This study has four limitations that require attention when using the findings of this study: First, the sample was drawn from a single industry viz. the welding industry. The decision to use a single industry was reached in a bid to obtain deep insights into the relationship of strategic entrepreneurship, competitive advantage, and SMEs’ performance. By using a single industry, one may be confident in the research findings as opposed to those obtained from multiple industries where one industry may severely dictate the overall findings. This study therefore admits that the generalization of the research findings cannot be extended beyond the welding industry. Second, although SMEs’ performance was measured using a five-year period, data collection was conducted using a survey method with a cross-sectional design; thus, the findings reflect only the performance for the past five years with reference to December 2016 as a base year. The findings do not fit in describing trends regarding the relationship of strategic entrepreneurship, competitive advantage, and SMEs’ performance over different periods, i.e., time series. Third, strategic entrepreneurship is a new field of research (Dogan, 2015; Foss & Lyngsie, 2011; Gelard & Ghazi, 2014); it can be defined using several constructs from entrepreneurship and strategic management fields. The definition of strategic entrepreneurship in this study is limited to a synergy of learning orientation, strategic resource management, and entrepreneurial orientation. Fourth, SMEs’ performance may be measured using various indicators. Measurement of SMEs’ performance in this study is limited to financial performance consisting of growth in assets, sales, and number of employees.

Recommendations

Recommendations for Practice

SMEs eager to obtain and sustain competitive advantage that leads to superior performance are urged to embrace learning orientation which influences entrepreneurial orientation and strategic resource management. Through continuous learning, SMEs may be in good positions to understand the environment in which they are operating; necessary actions may be competently taken to improve performance. Continuous learning may also facilitate the acquisition of appropriate resources and strategies necessary to carry out daily undertakings of SMEs in the welding industry under a dynamic environment.

Recommendations for Further Research

Based on the research findings, this study puts forth four recommendations; first, the structures of some model variables were found to deviate from the original scales, i.e., two items of learning orientation viz. commitment to learning and intra-organizational knowledge sharing were deleted, two items of entrepreneurial orientation viz. innovation and pro-activeness were deleted, and one item of competitive advantage viz. differentiated products was also deleted. It is strongly recommended to replicate this study in other industries in a bid to establish the applicable scales of the research variables.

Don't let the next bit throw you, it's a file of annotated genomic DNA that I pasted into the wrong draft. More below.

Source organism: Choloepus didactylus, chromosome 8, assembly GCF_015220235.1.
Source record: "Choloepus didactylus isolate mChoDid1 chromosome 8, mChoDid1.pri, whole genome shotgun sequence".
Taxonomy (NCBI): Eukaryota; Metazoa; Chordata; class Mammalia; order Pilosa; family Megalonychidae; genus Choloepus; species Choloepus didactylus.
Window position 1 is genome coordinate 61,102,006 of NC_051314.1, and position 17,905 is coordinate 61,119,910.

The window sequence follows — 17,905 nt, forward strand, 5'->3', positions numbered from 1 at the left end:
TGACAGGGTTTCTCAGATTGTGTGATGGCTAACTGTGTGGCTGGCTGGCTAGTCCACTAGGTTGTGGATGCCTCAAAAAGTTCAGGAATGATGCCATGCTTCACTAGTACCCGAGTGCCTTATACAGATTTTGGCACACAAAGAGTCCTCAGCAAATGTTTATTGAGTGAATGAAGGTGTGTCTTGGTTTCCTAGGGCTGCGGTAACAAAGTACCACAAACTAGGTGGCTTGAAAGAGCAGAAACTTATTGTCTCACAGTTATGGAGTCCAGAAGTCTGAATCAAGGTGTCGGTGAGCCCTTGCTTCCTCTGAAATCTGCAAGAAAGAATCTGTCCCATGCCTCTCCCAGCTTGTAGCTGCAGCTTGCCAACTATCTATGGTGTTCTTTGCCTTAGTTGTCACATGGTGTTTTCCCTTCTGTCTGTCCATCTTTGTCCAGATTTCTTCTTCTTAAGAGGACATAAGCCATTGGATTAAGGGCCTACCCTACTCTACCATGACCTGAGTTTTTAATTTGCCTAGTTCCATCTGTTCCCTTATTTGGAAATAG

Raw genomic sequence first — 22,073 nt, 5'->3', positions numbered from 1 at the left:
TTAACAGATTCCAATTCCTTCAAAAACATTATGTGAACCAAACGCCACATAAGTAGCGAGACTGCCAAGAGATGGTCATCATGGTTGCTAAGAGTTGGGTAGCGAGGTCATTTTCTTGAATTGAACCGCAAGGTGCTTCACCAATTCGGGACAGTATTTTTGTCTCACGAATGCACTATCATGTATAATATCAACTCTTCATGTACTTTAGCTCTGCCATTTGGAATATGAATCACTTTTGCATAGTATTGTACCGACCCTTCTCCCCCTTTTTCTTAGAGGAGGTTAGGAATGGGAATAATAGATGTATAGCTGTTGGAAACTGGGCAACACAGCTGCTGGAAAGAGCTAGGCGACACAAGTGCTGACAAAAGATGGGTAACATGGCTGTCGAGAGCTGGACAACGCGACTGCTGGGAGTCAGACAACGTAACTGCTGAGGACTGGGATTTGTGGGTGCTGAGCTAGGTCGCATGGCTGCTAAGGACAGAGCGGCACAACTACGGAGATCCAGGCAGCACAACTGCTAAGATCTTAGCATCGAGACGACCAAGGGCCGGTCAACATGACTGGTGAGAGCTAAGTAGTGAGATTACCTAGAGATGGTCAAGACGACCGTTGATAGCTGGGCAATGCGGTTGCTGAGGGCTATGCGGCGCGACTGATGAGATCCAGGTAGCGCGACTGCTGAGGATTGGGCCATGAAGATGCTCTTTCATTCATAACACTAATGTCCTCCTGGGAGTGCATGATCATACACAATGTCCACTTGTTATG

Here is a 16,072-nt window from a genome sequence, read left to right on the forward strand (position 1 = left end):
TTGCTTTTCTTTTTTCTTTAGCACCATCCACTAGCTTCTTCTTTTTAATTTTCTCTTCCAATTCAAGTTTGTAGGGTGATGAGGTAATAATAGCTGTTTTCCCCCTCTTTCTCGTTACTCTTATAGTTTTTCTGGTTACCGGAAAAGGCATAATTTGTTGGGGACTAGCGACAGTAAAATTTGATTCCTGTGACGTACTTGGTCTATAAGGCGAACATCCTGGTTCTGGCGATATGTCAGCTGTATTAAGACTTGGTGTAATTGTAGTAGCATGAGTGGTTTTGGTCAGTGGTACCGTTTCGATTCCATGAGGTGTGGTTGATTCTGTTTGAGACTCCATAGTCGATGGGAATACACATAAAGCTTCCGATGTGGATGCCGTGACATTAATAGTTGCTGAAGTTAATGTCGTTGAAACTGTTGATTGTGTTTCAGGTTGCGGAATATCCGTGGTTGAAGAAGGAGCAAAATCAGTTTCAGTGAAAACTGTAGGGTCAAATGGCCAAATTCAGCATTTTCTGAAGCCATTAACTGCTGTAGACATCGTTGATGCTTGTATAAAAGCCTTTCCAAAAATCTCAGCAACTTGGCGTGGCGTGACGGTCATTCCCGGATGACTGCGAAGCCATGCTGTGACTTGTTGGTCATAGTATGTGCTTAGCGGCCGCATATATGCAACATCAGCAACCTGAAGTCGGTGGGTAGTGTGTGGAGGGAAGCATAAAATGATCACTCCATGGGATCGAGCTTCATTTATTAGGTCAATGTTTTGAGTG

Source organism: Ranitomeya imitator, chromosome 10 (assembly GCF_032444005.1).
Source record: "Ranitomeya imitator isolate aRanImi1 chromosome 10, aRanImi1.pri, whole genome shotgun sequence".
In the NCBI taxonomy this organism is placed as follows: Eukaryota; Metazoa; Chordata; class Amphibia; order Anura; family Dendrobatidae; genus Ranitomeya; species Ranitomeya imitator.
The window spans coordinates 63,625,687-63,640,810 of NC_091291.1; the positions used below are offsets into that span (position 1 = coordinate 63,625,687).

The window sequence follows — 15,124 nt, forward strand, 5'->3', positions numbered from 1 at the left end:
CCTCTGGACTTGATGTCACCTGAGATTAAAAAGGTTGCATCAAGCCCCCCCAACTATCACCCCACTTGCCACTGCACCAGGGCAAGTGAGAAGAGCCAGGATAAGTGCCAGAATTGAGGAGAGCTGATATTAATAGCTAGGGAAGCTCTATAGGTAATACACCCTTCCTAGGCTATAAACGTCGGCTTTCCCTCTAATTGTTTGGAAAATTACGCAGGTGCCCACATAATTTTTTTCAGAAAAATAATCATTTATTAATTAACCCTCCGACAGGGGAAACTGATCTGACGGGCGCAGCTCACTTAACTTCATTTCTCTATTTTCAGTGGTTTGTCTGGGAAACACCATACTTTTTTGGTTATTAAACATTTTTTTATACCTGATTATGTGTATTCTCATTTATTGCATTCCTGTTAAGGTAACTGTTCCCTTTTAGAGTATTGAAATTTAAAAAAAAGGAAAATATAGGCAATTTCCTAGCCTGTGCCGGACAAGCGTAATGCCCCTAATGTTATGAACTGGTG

Second, the direct influences of learning orientation, strategic resource management, and entrepreneurial orientation on SMEs’ performance were unexpectedly found to be non-significant; future studies may supplement quantitative paradigm with qualitative paradigm to explore the reasons for such insignificant influence.

Third, future studies may select and use other constructs from entrepreneurship and strategic management literature to describe strategic entrepreneurship in lieu of learning orientation, strategic resource management, and entrepreneurial orientation and thereafter compare the findings to the findings of this study.

Fourth, the developed conceptual framework is recommended for use in future studies to ascertain its applicability in other industries.

Notes

Acknowledgement

The authors extend acknowledgement to Dr. George Mofulu of Mzumbe University in Tanzania who rendered useful contributions from research proposal preparation to the final production of this paper.

Authors’ Contributions

KK designed and conducted the study under the supervision of NI. Specifically, KK designed a research proposal, collected and analyzed the data, and prepared a draft version of this paper. In all stages, NI read the work and accordingly raised some comments which were incorporated to address the observed weaknesses in this study. Finally, all authors approved the submission of the paper to the Journal of Global Entrepreneurship Research to be considered for publication. All authors read and approved the final manuscript.

Funding

The study received no funds from any individual or organization other than the authors.

Competing Interests

The authors declare that they have no competing interests.

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Copyright information

© The Author(s). 2019

Open AccessThis article is distributed under the terms of the Creative Commons Attribution 4.0 International License (http://creativecommons.org/licenses/by/4.0/), which permits unrestricted use, distribution, and reproduction in any medium, provided you give appropriate credit to the original author(s) and the source, provide a link to the Creative Commons license, and indicate if changes were made.

Authors and Affiliations

  1. 1.School of BusinessMzumbe UniversityMorogoroTanzania